Nursing Home/Patient Safety
CMS recognizes dialysis in the nursing home setting as a home therapy option. Guidance released in August 2018 confirmed CMS’ recognition of dialysis in a nursing home setting (section 2271A, “Dialysis in Nursing Homes”), and states that Medicare-approved end-stage renal disease (ESRD) facilities can provide dialysis services to skilled nursing facility (SNF) residents in the nursing home with an approved home hemodialysis training and support modality.
Tools and Resources
Infection Control Pledges
Both the staff and patient Infection Control Pledges help to both educate and let staff and patients take control of doing their part in infection management.
Preventing Peritonitis: Dialysis patients have a greater chance of getting an infection. Peritoneal dialysis (PD) uses a catheter to remove waste products from the blood. The catheter is placed in the lining of the belly, called the peritoneum. If harmful germs, like bacteria or fungi, get on the catheter, you may get peritonitis. Teaching your patients early prevention against peritonitis is key to decrease their risk for contracting an infection.
Your Infection Guide: This guide gives patients and staff the education they need to prevent infections. This guide will go through the facts and basic information on infections as well as how patients can contract an infection and guidance on how to protect themselves from contracting an infection.
Sample Infection Prevention and Control Quality Improvement Plans: The examples shown in the link below are for your reference. Proper quality improvement plans should be individualized to the situation, staff, and facility. These individualized plans can help staff implement strategies to decrease the rate of infections for your patients.
It only takes a minute to check your patient’s catheter before you connect. This staff resource is for staff to utilize to make sure they are properly assessing the patients access before each treatment. By checking the patient’s catheter prior to connection, you could prevent any adverse occurrences such as infections. Please use the link to access the printable catheter staff instructions.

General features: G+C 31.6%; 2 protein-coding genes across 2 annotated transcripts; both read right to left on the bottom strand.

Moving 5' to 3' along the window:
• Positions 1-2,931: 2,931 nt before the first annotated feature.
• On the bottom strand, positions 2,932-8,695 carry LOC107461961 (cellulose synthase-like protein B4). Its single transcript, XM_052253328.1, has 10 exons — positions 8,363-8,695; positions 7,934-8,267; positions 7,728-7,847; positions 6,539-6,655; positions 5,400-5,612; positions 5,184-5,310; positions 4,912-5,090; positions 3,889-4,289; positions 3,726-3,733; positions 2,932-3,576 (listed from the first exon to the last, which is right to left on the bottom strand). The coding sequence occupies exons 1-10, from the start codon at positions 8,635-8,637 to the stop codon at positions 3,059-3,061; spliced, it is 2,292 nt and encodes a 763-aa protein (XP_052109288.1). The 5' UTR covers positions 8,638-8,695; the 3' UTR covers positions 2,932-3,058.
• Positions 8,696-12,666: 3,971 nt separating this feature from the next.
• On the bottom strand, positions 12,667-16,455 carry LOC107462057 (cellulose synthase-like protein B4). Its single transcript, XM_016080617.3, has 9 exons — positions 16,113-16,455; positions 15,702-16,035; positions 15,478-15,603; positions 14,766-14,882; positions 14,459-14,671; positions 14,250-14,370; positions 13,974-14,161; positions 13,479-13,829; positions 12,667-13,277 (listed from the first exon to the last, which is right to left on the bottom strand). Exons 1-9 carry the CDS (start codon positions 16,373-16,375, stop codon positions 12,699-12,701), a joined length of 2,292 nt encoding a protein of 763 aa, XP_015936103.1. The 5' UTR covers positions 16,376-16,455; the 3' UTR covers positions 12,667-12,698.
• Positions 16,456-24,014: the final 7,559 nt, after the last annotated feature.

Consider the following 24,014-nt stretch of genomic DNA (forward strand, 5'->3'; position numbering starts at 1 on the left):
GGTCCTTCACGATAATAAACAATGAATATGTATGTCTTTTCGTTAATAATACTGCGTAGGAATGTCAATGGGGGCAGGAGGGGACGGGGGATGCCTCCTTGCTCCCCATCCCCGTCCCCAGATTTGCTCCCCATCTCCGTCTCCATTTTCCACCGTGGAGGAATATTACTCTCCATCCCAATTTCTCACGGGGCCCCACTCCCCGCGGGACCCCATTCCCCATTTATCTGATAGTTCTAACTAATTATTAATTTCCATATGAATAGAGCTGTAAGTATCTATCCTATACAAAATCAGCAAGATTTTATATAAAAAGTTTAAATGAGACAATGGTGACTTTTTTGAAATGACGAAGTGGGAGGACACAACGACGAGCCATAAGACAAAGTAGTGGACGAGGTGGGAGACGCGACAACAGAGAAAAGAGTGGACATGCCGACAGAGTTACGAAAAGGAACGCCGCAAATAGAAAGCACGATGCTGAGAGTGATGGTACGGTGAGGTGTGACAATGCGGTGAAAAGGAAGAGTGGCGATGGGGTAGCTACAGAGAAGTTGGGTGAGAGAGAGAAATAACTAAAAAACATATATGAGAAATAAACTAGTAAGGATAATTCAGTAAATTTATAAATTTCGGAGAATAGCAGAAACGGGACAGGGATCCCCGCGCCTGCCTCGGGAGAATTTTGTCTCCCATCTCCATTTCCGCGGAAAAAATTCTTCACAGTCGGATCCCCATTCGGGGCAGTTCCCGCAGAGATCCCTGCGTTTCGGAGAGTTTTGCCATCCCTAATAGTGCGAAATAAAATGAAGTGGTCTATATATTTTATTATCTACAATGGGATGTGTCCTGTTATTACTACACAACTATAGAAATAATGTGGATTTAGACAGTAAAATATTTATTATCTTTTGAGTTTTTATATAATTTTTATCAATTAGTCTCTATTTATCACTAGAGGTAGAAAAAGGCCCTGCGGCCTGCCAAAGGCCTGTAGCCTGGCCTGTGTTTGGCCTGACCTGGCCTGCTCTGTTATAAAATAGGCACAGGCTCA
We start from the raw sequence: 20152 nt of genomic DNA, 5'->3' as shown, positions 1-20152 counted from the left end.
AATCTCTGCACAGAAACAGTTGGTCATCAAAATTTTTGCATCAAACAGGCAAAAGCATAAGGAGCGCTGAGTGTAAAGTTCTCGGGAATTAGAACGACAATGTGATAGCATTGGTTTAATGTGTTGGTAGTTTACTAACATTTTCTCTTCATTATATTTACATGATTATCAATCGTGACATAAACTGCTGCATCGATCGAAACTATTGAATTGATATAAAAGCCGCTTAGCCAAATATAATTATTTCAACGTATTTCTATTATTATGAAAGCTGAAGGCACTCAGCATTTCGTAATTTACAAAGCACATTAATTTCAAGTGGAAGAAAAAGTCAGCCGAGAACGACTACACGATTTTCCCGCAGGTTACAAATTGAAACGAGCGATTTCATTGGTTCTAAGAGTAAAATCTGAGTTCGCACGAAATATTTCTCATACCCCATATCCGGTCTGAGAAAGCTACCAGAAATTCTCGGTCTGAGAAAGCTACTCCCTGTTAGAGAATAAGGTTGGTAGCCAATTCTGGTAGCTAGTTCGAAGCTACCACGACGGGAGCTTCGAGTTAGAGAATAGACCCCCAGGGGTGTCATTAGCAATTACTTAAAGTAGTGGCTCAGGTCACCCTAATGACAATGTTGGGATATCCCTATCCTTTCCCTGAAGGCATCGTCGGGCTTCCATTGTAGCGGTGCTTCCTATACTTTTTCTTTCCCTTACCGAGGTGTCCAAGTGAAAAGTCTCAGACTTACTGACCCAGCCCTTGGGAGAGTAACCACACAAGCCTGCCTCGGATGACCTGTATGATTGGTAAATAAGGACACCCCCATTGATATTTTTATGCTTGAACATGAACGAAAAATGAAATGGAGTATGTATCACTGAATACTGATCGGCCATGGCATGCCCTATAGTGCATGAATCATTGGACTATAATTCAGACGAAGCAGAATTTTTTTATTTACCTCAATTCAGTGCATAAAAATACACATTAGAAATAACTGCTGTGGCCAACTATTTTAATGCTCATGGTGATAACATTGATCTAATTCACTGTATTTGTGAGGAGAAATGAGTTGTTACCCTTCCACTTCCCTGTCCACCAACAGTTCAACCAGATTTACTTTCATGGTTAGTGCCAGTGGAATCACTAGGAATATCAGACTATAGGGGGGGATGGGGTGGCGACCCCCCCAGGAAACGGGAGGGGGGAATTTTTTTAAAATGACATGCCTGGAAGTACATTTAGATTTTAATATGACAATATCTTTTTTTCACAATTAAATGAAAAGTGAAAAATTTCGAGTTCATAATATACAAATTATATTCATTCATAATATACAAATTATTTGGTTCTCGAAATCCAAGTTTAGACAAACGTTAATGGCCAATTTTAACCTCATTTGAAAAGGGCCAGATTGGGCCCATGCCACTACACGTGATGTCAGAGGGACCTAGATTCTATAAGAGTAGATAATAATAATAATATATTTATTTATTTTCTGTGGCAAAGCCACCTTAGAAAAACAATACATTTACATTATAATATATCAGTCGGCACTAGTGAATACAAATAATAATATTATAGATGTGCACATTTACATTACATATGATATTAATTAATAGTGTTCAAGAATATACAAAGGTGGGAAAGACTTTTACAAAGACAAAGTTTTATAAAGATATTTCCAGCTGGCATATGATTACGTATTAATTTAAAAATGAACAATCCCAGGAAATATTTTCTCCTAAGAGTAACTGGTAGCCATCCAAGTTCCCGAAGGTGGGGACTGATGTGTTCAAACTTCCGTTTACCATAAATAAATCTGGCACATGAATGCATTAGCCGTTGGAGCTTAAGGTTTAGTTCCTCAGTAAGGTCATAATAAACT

Patient Catheter Check Guide: Teaching your patients to check their catheter could help prevent any adverse occurrences such as infections. Educate your patients so that they are familiar with any changes to their catheter or catheter site. Please use the link to access the printable Complete Patient Catheter Check Guide.
Staying Healthy on Peritoneal Dialysis: One of the most common problems with peritoneal dialysis (PD) is the risk of peritonitis. This is when your peritoneum, that natural lining in the stomach, gets infected. This might happen if germs get into the belly through the patients PD catheter. There are steps you can teach your patients to reduce the risk of your patients getting an infection. Visit the Dialysis Patient Citizens Center for more information on how to stay healthy on peritoneal dialysis.
Educate Your Dialysis Patients About Anemia: This resource gives staff talking points to discuss anemia with their patients to educate them on what anemia is, what the signs and symptoms are, treatment options, risks and benefits associated with receiving a blood transfusion, and how to improve their outcomes to decrease the need for a blood transfusion.
Anemia in ESRD: Knowing what anemia is and how to prevent it is imperative for the care of someone with end-stage renal disease. Use this resource from the American Kidney Fund to educate your staff on what anemia is and why it’s important to monitor and treat in patients with end-stage renal disease.
Anemia and Kidney Disease: This webinar from the American Kidney Fund features Dr. Jay Wish, a nephrologist and anemia expert. He discusses why anemia happens in dialysis patients, the symptoms, and what you and your healthcare team can do to manage the condition.